"We've got a personal tax system that's so complicated it costs Americans about $500 billion a year to comply with the current tax code."
John Boehner on Thursday, December 15th, 2011 in a news conference
House Speaker John Boehner says it costs Americans $500 billion to comply with the tax code
As the deadline neared last month for the congressional "supercommittee" on deficit reduction, House Speaker John Boehner defended a proposal by GOP members against criticism that it broke the party's pledge on taxes.
The proposal called for higher tax revenues in exchange for lowered tax rates. Boehner called it a "fair offer" that would begin reform of the tax code, to "make America more competitive and produce more economic growth."
"It's important for us to reform the tax code," the Ohio Republican told reporters. "We've got a personal tax system that's so complicated it costs Americans about $500 billion a year to comply with the current tax code."
That statement rang a bell for PolitiFact Ohio, and we decided to take a look.
The claim is similar to a remark Texas Gov. Rick Perry made Oct. 28, 2011, during the New Hampshire speech that became famous for its animated banter and went viral online.
"You know, we spend half a trillion dollars a year in tax preparation," he said. "Any accountants or tax lawyers out there -- I'm sorry, dude, but that's too much money, a half a trillion dollars."
PolitiFact took a look at Perry’s statement, starting with a 2005 paper by the Tax Foundation, a business-backed group that studies tax issues. Boehner’s staff acknowledged that was their source for the information, just as did Perry’s campaign staff.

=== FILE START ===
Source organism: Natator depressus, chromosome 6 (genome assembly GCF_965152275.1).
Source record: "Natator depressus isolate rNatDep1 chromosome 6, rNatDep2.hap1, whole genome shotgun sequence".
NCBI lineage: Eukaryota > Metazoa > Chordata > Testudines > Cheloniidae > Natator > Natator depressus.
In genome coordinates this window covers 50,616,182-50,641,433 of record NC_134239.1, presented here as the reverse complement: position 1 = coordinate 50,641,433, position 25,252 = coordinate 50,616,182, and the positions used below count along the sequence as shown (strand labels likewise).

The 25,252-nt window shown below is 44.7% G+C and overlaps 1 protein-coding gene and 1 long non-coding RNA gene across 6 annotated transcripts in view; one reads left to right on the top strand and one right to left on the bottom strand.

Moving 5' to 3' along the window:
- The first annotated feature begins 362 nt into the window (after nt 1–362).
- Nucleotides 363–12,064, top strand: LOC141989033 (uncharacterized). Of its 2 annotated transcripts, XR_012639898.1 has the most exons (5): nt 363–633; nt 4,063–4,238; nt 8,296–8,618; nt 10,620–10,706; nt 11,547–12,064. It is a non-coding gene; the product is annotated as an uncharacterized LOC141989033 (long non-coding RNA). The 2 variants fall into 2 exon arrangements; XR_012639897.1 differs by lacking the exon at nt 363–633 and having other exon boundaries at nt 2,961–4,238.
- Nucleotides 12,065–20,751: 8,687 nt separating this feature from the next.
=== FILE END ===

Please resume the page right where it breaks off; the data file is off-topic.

The paper noted at least three burdens caused by the tax code: tax planning, or efforts to limit one’s taxes; defending against tax audits and tax litigation; and tax compliance, which includes record-keeping, education about tax laws, form preparation and packaging and sending tax forms.
The foundation decided to look only at the third category, tax compliance, for 2005. Its researchers concluded that the costs of compliance for individuals was 2.8 billion hours, or $110 billion; the cost for businesses was 3.1 billion hours or $148 billion; and the cost for nonprofits was 141 million hours or $6.8 billion.
Where did those figures come from?
To estimate the cost of compliance for individual filings, the Tax Foundation used the weighted average compensation rate of individuals who prepare their own returns and of those who hire tax professionals.
The report used an hourly compensation rate for individuals -- estimated at $23.75 nationally for 2004, the latest year available. For tax returns prepared by tax professionals, the foundation said it used the average compensation rate for tax accountants.
For business filings, the average compensation cost was the hourly rate for the average tax accountant, $45.37.
Data about the time spent on tax returns came from the Internal Revenue Service, the report said. It found that Form 1040—which accounts for almost half of the compliance cost borne by individuals—takes 13.6 hours to complete.